Ridgedale is getting slammed because of the cultural sickness of subjectivity.   One woman writes, “I think the decision makers of this church will one day pay for their sins…” Another woman writes, “I think the Cooper’s will be far better off without a church who punish’s them for not turning their back on their child….” Another puts it, “In my world, my God accepts, doesn’t judge and loves all his children!” Still another says, “Wow! I guess we know different Gods. My God offers unconditional love and tells me not to judge others….” (misspellings and grammatical errors made by the original writers). Others’ subjectivity is more subtly expressed, but here is the common thread.  People think they get to co-opt God and make Him over in their image.

Ridgedale is getting slammed because of society’s warped view of tolerance.  Certainly, so many who commented on that page are not tolerant of anyone who interprets Scripture literally.  They are not tolerant of this congregation’s autonomy. They are not tolerant of the view that homosexuality is a sin.  It is abundantly clear from the comments.  You will read such slurs as “bigot,” “hoping the church burns in hell,” “Scumbag Church,” “group of horrible people,” and more.  This is dripping with irony.

Ridgedale is getting slammed because the average person does not know the Bible.   People speak of God loving unconditionally, Jesus accepting everyone, and that one’s sexuality does not matter.  There is a famine of hearing the words of the Lord in our land (cf. Amos 8:11). Such lack of knowledge will destroy a people (Hosea 4:6).  God’s unconditional love does not mean unconditional acceptance if someone lives in rebellion to His will.  Jesus will not accept everyone.  To the majority, He will say, “Depart from Me” (see Mat. 7:13-14, 21-23).  Apparently, one’s sexuality does matter (see 1 Cor. 6:9-11). But people are grossly uninformed about the only book that reveals the heart and mind of God.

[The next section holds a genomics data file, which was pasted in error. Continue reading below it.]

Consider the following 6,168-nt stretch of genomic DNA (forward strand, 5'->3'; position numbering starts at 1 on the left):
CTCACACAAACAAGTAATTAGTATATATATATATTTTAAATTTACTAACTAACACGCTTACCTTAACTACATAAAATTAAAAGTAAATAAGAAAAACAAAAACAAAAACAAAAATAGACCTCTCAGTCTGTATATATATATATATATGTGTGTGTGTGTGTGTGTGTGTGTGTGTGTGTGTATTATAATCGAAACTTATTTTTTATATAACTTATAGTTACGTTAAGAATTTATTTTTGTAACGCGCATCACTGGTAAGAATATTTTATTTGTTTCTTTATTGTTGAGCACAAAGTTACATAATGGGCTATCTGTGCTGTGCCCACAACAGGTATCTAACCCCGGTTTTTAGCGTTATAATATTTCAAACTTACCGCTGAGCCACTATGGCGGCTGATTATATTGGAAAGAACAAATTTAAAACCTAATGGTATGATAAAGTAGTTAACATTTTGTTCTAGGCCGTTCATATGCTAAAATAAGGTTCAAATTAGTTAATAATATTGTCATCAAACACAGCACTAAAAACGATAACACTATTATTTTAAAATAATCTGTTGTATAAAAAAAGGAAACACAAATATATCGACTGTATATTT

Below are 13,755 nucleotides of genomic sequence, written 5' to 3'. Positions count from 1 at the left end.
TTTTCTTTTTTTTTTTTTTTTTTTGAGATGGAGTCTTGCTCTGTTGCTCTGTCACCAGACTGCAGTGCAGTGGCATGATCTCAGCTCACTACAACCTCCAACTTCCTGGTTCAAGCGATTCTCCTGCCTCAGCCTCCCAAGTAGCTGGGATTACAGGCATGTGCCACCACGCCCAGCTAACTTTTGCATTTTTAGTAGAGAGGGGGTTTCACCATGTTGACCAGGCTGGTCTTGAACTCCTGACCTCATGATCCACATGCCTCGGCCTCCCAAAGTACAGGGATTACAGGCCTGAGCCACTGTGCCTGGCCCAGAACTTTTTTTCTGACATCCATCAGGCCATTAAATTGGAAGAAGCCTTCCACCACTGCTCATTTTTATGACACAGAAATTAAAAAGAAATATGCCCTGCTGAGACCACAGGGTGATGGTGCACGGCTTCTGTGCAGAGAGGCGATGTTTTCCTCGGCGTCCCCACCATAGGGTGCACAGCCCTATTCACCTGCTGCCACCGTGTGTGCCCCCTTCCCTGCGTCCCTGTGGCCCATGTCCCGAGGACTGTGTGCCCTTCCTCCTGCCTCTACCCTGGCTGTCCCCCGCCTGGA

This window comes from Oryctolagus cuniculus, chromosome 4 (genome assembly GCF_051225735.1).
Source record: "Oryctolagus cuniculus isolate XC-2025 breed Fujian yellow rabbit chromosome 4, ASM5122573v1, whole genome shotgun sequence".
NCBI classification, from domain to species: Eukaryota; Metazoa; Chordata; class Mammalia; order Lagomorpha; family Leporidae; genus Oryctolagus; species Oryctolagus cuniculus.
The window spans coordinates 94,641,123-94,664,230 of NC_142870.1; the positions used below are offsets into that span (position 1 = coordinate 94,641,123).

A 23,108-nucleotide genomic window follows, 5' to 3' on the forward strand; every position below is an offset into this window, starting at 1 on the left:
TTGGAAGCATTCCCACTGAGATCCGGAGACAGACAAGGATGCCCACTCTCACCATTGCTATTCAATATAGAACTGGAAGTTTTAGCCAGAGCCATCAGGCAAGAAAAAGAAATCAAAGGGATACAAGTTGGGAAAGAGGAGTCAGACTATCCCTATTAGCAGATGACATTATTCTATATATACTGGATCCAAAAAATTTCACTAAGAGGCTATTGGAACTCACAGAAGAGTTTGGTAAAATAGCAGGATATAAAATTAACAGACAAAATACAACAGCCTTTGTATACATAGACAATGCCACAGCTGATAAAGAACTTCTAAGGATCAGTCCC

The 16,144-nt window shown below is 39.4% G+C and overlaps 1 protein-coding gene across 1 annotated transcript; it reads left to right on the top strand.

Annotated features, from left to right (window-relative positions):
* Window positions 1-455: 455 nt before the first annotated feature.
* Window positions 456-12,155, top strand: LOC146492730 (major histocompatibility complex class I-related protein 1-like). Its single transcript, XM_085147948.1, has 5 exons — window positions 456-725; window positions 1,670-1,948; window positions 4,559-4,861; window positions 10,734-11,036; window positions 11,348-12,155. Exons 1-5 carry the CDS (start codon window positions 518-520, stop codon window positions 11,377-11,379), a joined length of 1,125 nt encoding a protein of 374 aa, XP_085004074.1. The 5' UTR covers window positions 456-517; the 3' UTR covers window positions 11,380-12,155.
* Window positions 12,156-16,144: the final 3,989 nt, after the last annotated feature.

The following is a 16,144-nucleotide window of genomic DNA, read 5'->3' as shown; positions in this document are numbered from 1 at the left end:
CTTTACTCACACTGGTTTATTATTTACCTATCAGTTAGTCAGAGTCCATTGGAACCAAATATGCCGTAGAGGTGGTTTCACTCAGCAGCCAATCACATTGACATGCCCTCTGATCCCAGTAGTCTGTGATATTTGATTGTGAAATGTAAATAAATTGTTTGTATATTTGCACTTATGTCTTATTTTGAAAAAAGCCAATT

Please pray for Ridgedale.  Encourage them and show them love.  The detractors are popular and validated by a world separated from God.  Let us have the courage to stand by God’s people who are willing to stand up for His will.

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GLORIFYING THE PERVERSE WHILE REJECTING THE PROPER

Neal Pollard

On the front page of today’s Section C (Colorado Style) in the Denver Post, there is what is undoubtedly meant to be a heartwarming story of love between Ned and Sara.  Except that Ned is now Koko, a man who contends he identifies himself as a woman.  Ned also is attracted to women, so he considers himself a lesbian.  The piece subtly contains the barb that if he had an operation, he and Sara could “only have a civil union.” As it is, they can be legally married and all because of anatomy.  The clear implication is that our current laws unfairly exclude homosexuals and discriminate against them.  With complete sympathy, writer Claire Martin gushes at this “unconventional trip to the altar” that will culminate in their July wedding–both of whom will be brides wearing bridal gowns (C1,C8).

Speaking against such thinking and behavior as this is increasingly unpopular.  In a “live and let live” world, whose inhabits decry and detest judging behavior as right or wrong, calling scenarios like the one presented in the article perverse is considered unacceptable. An agenda-driven media, as well as other, like-minded institutions, continue to foist homosexuality and perversity upon the “consumer.”  Not only is it promoted, it is normalized, dignified, and even glamorized.  Through such relentless publicity, so many are becoming desensitized and callused to what is advocated.  Interestingly, people get more comfortable with perversion but get quite uncomfortable with any denouncement or disapproval of perversion.

Consider Paul’s warning to the church at Ephesus (Eph. 4:17-24).  Nonbelievers can be found “walking” (manner of life) with a mind set on valueless and useless things.  The result of such thinking and living is moral darkness, spiritual death, ignorance, hardness of heart, shamelessness, an insatiable desire for pleasure, and a craving for what is wicked and lewd.  Paul contrasts the thinking of the world with those who have “learned Christ.” We are not to be corrupted by deceptive desires.  We are taught the truth, which leads to a new mind, a new man, and a new morality.

That means we should be able to distinguish between the normal and the perverse, the proper and the improper.  This will be more important as the world continues to lose its grip on such distinctions. We must keep our bearings!